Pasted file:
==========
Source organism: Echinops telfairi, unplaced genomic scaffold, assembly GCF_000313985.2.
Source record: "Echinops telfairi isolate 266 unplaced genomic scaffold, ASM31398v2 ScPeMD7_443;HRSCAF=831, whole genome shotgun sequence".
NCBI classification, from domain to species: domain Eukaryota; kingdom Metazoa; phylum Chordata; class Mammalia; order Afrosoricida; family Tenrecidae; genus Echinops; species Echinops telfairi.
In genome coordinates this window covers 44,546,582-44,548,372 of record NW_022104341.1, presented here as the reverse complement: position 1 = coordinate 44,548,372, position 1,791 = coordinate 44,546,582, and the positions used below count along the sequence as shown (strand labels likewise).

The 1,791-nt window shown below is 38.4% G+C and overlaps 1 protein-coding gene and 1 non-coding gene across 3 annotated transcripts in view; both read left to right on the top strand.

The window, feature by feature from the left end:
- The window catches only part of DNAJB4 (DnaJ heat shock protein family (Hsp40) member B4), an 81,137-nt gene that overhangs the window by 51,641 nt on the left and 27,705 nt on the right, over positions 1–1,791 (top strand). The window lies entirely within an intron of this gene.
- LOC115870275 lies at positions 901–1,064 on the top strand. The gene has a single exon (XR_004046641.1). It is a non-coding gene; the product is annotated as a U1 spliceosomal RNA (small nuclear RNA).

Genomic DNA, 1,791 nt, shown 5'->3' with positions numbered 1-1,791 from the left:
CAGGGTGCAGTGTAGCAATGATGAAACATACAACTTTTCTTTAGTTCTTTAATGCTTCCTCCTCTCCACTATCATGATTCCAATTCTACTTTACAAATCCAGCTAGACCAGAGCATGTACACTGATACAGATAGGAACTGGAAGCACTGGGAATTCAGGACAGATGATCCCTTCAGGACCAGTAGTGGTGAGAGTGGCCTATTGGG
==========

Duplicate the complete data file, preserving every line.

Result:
Source organism: Echinops telfairi, unplaced genomic scaffold, assembly GCF_000313985.2.
Source record: "Echinops telfairi isolate 266 unplaced genomic scaffold, ASM31398v2 ScPeMD7_443;HRSCAF=831, whole genome shotgun sequence".
NCBI classification, from domain to species: domain Eukaryota; kingdom Metazoa; phylum Chordata; class Mammalia; order Afrosoricida; family Tenrecidae; genus Echinops; species Echinops telfairi.
In genome coordinates this window covers 44,546,582-44,548,372 of record NW_022104341.1, presented here as the reverse complement: position 1 = coordinate 44,548,372, position 1,791 = coordinate 44,546,582, and the positions used below count along the sequence as shown (strand labels likewise).

The 1,791-nt window shown below is 38.4% G+C and overlaps 1 protein-coding gene and 1 non-coding gene across 3 annotated transcripts in view; both read left to right on the top strand.

The window, feature by feature from the left end:
- The window catches only part of DNAJB4 (DnaJ heat shock protein family (Hsp40) member B4), an 81,137-nt gene that overhangs the window by 51,641 nt on the left and 27,705 nt on the right, over positions 1–1,791 (top strand). The window lies entirely within an intron of this gene.
- LOC115870275 lies at positions 901–1,064 on the top strand. The gene has a single exon (XR_004046641.1). It is a non-coding gene; the product is annotated as a U1 spliceosomal RNA (small nuclear RNA).

Genomic DNA, 1,791 nt, shown 5'->3' with positions numbered 1-1,791 from the left:
CAGGGTGCAGTGTAGCAATGATGAAACATACAACTTTTCTTTAGTTCTTTAATGCTTCCTCCTCTCCACTATCATGATTCCAATTCTACTTTACAAATCCAGCTAGACCAGAGCATGTACACTGATACAGATAGGAACTGGAAGCACTGGGAATTCAGGACAGATGATCCCTTCAGGACCAGTAGTGGTGAGAGTGGCCTATTGGG